International Journal of Manpower, vol.24, 2003, p.897-915
High unemployment rates have caused Poland to engage in active labour market policies. Programmes have included training, subsidised jobs, direct job creation through public works, and loan schemes. Research analysed the effect of training programmes on the outflows from unemployment into employment, and also looked for evidence of displacement of established workers by programme participants. The empirical evidence gives no support to the view that public training programmes can be used to reduce unemployment, and there is no robust evidence of displacement effects from any active labour market intervention.
Learning and Skills Research, vol.6, Autumn 2003, p.22-24
Reports findings of a project comparing education-to-work transition systems across a range of countries. Identifies a group of countries with strong occupational labour markets (Germany, Austria, Denmark and the Netherlands) where new entrants have more vocational qualifications, lower unemployment, and are more similar to experienced workers with respect to job mobility and occupational levels. In contrast, in Southern European countries, new entrants have little vocational specialisation, run a high risk of unemployment, and have low levels of job mobility, apprenticeship and in-company training.
School Leadership and Management, vol.23, 2003, p.401-419
In the 1980s teacher leadership formed the centrepiece of career ladder initiatives in the USA that were designed to reward accomplished teachers while securing their commitment to teaching and marshalling their expertise in support of school improvement. From the late-1980s to the mid-1990s a surge of investment in whole-school reform produced a new definition of leadership roles and a new emphasis on leadership in pursuit of locally defined school improvement. By the late 1990s, policy had shifted dramatically as "high stakes accountability" took hold. In this period district and school administrators began to recruit teachers into leadership positions in the service of external accountability.
G.N. Marks and J. McMillan
British Journal of Sociology, Vol. 54, 2003, p.453-471
The article concludes that ability is an important influence on educational outcomes and indirectly influences occupational destinations. Its effects cannot be attributed to socio-economic background or other factors such as cultural capitol. Its effects on educational outcomes tend to be stronger than those of socio-economic background. However, among students with the same ability levels, those from higher socio-economic backgrounds have superior outcomes. The overall effects of socio-economic background on educational outcomes are declining, as are the effects of ability.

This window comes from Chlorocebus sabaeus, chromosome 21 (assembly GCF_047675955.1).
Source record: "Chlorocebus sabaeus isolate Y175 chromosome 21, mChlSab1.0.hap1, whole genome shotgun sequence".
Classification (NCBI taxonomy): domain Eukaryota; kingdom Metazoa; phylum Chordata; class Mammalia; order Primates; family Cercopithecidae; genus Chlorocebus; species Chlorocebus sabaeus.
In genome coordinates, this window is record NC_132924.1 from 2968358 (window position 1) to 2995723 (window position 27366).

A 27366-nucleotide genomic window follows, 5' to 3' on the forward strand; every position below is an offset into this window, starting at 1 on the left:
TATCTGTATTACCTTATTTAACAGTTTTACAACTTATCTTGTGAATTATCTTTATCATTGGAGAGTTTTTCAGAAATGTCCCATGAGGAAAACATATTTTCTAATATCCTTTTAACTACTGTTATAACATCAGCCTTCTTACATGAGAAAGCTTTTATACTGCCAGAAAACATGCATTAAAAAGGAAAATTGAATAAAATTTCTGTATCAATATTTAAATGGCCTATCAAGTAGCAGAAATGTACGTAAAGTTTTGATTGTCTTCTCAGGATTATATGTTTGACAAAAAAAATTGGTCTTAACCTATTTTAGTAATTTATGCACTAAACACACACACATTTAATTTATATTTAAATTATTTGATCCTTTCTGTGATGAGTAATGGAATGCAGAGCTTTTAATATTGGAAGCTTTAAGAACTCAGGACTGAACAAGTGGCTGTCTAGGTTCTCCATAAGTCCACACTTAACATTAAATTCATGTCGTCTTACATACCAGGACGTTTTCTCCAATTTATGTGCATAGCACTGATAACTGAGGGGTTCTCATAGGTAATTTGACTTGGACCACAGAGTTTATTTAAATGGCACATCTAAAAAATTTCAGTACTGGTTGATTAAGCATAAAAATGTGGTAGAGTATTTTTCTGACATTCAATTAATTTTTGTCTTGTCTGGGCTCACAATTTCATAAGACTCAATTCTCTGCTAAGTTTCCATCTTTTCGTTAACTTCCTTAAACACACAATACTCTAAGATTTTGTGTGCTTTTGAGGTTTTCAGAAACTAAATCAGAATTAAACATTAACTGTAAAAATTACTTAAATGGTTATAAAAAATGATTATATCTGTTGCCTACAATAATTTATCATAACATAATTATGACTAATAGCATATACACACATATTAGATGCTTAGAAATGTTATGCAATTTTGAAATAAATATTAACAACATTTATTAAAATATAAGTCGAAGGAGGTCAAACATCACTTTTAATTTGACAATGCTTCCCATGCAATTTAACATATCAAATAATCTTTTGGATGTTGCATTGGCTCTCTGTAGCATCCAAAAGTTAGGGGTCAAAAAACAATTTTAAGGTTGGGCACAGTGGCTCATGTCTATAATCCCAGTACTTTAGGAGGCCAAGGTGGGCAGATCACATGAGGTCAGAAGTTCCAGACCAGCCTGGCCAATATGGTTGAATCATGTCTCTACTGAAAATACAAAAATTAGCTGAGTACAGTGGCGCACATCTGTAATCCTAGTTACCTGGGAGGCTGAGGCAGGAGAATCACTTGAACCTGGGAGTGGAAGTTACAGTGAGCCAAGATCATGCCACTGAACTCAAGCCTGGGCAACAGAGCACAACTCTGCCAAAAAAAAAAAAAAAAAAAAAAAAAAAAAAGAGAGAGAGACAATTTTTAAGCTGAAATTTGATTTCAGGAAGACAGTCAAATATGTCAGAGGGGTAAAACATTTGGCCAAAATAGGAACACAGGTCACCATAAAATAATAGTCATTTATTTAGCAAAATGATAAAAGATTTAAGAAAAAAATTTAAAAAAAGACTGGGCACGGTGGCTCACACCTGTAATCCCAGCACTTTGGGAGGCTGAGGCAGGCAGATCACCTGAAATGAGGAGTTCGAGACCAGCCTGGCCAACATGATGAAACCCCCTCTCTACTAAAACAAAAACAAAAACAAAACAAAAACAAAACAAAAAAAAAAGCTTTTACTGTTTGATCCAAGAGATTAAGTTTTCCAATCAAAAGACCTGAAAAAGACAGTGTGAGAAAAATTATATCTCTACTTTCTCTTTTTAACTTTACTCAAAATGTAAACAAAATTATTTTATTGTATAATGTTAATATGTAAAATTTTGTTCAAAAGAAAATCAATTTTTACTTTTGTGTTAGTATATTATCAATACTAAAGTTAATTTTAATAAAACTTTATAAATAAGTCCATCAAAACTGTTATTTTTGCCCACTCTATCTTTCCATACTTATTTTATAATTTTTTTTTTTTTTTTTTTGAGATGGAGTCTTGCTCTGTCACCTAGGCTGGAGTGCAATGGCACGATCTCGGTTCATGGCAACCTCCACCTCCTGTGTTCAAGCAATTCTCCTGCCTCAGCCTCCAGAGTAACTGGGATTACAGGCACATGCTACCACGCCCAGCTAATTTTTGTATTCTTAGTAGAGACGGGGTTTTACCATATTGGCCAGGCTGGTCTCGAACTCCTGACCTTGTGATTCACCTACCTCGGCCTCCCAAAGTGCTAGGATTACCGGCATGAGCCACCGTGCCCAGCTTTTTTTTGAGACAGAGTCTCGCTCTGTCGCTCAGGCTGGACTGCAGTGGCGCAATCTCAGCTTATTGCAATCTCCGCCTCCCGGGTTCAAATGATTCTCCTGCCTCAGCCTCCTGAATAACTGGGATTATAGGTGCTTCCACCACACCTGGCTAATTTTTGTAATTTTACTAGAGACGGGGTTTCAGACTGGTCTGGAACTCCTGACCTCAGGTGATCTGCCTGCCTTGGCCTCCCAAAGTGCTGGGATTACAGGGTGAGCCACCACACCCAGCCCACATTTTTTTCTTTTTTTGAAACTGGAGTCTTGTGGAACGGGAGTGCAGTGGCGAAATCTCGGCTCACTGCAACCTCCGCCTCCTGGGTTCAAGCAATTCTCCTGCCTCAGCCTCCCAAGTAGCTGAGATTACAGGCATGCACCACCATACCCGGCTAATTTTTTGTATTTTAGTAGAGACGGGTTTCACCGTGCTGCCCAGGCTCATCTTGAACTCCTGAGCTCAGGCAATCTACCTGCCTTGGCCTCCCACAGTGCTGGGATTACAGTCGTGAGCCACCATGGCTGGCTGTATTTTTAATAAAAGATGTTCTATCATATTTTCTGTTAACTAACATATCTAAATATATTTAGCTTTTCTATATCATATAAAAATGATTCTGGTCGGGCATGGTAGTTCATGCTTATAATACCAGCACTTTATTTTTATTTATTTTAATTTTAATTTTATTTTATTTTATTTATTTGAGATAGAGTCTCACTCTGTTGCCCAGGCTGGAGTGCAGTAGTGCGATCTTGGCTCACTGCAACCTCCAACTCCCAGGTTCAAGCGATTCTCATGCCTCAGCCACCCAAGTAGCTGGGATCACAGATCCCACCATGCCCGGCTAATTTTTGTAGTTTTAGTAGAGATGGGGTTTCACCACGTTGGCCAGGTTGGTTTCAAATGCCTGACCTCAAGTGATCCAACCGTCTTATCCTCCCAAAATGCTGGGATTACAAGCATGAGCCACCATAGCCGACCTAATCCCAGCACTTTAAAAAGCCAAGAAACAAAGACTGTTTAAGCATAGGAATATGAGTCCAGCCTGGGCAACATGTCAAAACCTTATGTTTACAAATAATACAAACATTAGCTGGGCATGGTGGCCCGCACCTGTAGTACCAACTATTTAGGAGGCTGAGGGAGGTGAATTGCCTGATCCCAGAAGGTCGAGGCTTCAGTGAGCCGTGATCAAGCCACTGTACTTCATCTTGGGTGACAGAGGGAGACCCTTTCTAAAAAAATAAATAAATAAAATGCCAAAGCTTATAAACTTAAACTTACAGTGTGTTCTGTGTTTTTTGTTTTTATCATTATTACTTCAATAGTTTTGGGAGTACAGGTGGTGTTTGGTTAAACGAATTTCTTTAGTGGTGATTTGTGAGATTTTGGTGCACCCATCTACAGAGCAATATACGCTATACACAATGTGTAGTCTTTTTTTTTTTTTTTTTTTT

Education and Training, Vol. 45, 2003, p. 526-541
The article is based the hypothesis that vocational competence is dependent on dispositional development which results in a move towards maturation. Unemployed Australian adults enrolled on the nationally accredited, competency-based training package, (Certificate IV in Small Business Management), were questioned regarding their competency outcomes. Results revealed a conflict in terminology between the training packages, which described outcomes in competency-referenced terms, and the trainees, who preferred terms of dispositional outcomes i.e. values, interests and attitudes. However, despite this the trainees moved towards maturation as a result of the course, suggesting that the Certificate is effective.
D. De Faoite and others
Education and Training, Vol. 45, 2003, p. 430-438
The article explores the importance of training and education to countries' economies, focusing particularly on whether taking into account the cultural values and mindset of those being taught helps to make training more effective. Different entrepreneurial training programmes in Ireland and the Netherlands are used as a case study.
European Sociological Review, Vol. 19, 2003, p.467-482
The article explores inequalities in the German education system, examining secondary schooling in East and West Germany both before and after unification. Although numbers of students achieving certificates entitling them to attend university increased in the East during the 1990s, it concludes that inequalities in Eastern and Western Germany do not differ dramatically from each other and that educational equality has not increased.
J. Li, Y. Zhang and H. Matlay
Education and Training, Vol. 45, 2003, p.495-505